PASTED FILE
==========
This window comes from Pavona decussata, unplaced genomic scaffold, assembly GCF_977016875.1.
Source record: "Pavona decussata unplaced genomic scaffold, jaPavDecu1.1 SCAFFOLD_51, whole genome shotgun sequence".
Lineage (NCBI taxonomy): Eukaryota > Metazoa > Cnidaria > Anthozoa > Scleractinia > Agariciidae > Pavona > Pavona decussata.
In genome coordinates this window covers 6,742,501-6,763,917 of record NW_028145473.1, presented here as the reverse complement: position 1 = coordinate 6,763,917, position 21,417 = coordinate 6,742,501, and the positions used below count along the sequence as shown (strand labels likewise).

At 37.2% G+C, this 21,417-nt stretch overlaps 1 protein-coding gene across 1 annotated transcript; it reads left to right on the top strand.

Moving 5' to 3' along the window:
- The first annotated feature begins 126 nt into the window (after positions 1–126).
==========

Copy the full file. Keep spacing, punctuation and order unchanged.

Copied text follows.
This window comes from Pavona decussata, unplaced genomic scaffold, assembly GCF_977016875.1.
Source record: "Pavona decussata unplaced genomic scaffold, jaPavDecu1.1 SCAFFOLD_51, whole genome shotgun sequence".
Lineage (NCBI taxonomy): Eukaryota > Metazoa > Cnidaria > Anthozoa > Scleractinia > Agariciidae > Pavona > Pavona decussata.
In genome coordinates this window covers 6,742,501-6,763,917 of record NW_028145473.1, presented here as the reverse complement: position 1 = coordinate 6,763,917, position 21,417 = coordinate 6,742,501, and the positions used below count along the sequence as shown (strand labels likewise).

At 37.2% G+C, this 21,417-nt stretch overlaps 1 protein-coding gene across 1 annotated transcript; it reads left to right on the top strand.

Moving 5' to 3' along the window:
- The first annotated feature begins 126 nt into the window (after positions 1–126).